Dirk Niepoort likes to challenge perceptions. For sure he’s making some angry, but it’s difficult to disregard his provoking as uninteresting. A lot of what he says, makes perfect sense when you think about it. For example Dirk believes we put too much emphasize in adjusting vineyards to meet the winemakers or owners vision. Not as it should be, as Dirk states, we adapting to the vineyards in order to reach the best possible result. Or as he continues, you can’t have the ambition to produce a grape specific style of wine when working with old vines, where the terroir sets the terms. If a certain grape character is wished for, go for young vines as he states.
Dirk brings a lot of interesting thoughts to the seminar I’m attending. And for sure they’re especially applicable on the wines in the region he represents, Douro. Table wines is a relatively modern product, at least the quality thinking, which started for real roughly 25 years ago. Yes, prior to that quality table wines did exist but they were few. Barca Velha had a tough mission on its shoulders. For more information on Douro table wine, its history and as a DOC, click here.
Basically, it was easy to understand the Quintas. Why give up a great port site in order to start making a premium table wine instead? Why say no to good money for a life in uncertainty? In Dirk Niepoort’s world this was the wrong way to look at the potential of table wines in Douro. You see, many of the best vineyards for port wine in Cima Corgo (the mid part of the Douro) faces south. In a region like Douro that’s not always the most optimal location. Not if you want to produce a table wine which doesn’t have too much port resemblance.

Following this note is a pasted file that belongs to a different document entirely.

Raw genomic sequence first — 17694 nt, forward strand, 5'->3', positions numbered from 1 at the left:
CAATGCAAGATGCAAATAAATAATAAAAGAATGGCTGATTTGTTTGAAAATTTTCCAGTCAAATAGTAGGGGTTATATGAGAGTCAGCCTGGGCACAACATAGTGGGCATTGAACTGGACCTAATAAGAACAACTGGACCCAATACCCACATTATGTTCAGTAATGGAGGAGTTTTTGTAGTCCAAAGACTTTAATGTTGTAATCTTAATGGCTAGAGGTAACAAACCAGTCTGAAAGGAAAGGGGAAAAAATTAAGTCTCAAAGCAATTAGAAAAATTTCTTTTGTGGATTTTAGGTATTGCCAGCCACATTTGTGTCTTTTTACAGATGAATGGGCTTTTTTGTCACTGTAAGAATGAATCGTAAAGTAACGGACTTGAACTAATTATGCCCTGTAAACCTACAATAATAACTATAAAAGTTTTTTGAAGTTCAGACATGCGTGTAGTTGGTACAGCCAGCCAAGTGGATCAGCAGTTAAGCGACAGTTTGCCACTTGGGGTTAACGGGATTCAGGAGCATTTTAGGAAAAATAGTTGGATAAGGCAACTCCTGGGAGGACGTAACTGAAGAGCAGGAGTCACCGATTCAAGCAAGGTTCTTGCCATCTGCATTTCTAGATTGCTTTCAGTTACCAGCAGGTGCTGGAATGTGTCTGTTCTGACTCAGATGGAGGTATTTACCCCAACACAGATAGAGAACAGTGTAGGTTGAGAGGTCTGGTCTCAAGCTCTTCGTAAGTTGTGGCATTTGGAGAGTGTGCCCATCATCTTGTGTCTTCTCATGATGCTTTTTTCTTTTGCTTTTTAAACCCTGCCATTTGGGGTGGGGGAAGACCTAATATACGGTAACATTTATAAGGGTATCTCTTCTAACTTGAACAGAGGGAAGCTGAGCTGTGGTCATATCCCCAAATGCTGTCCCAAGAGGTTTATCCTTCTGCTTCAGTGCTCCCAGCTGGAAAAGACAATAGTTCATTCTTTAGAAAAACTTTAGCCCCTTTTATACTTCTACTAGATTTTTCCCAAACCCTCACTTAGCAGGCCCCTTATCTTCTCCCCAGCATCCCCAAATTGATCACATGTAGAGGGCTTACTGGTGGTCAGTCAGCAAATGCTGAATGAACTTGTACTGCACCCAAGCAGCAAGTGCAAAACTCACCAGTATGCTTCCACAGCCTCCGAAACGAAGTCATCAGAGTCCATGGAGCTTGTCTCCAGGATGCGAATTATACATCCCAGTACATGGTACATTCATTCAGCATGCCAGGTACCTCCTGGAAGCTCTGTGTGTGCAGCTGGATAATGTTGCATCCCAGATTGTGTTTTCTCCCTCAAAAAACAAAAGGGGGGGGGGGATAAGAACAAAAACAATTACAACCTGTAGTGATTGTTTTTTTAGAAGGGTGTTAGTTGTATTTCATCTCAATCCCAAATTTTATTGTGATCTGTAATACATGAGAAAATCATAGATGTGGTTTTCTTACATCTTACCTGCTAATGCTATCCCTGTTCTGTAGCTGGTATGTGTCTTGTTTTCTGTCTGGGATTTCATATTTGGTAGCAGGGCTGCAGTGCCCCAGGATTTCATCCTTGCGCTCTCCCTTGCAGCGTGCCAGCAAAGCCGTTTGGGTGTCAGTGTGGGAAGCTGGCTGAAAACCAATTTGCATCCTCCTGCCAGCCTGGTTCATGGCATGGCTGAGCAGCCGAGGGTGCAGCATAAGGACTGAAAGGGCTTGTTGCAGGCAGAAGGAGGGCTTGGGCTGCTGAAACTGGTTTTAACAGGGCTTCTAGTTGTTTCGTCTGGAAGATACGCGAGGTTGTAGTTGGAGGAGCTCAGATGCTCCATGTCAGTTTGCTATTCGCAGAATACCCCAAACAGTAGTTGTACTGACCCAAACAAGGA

The solution according to Dirk is mainly two; go for north-facing vineyards and blend the upper and lower parts of the sites. The differences in altitude in Douro can have a big impact on the end result where the upper parts add acidity and colder fruit to the assemblage. In other words, the art of blending is a skill one can’t underestimate in Douro.
For the Batuta, one of Dirk’s premium table wines, he uses grapes from Quinta do Carril, a north-facing vineyard with 70-100 years old vines. As always in Douro the vineyard consists of several grapes although the Quinta do Carril site has a lot of the Tinta Amarela, backed up by Touriga Franca, Tinta Roriz, Rufete, Malvasia Preta and a few more.
It’s a common misconception, believing that the vineyards in Douro were planted randomly and with no care of the grape variety. Have a look around the sites, walk with the winemaker and he or she will tell you the importance of the altitudes. A vineyard in Cima Corgo, in the Pinhão Valley (pictured above) can roughly vary from 300 to 700 meters in altitude. What happens if you plant Touriga Nacional or Tinta Roriz only in a site with noticeable altitude variations? Why can you find Tinta Amarela planted in the warmest parts of a site? We never question the importance of the assemblage in Bordeaux, the art of blending vintages and vineyard sites in Champagne, but when it comes to the Douro vineyards consisting of multiple grape varieties, we look at it as a work without reflectance.
“I hate this wine,” Dirk says when we taste the 2009 Batuta. Yes, he’s being provocative but also extremely honest. Reading between the lines, one could rephrase his statement and settle with “I’m a bit disappointed with this wine. It didn’t turn out the way I wanted it to.”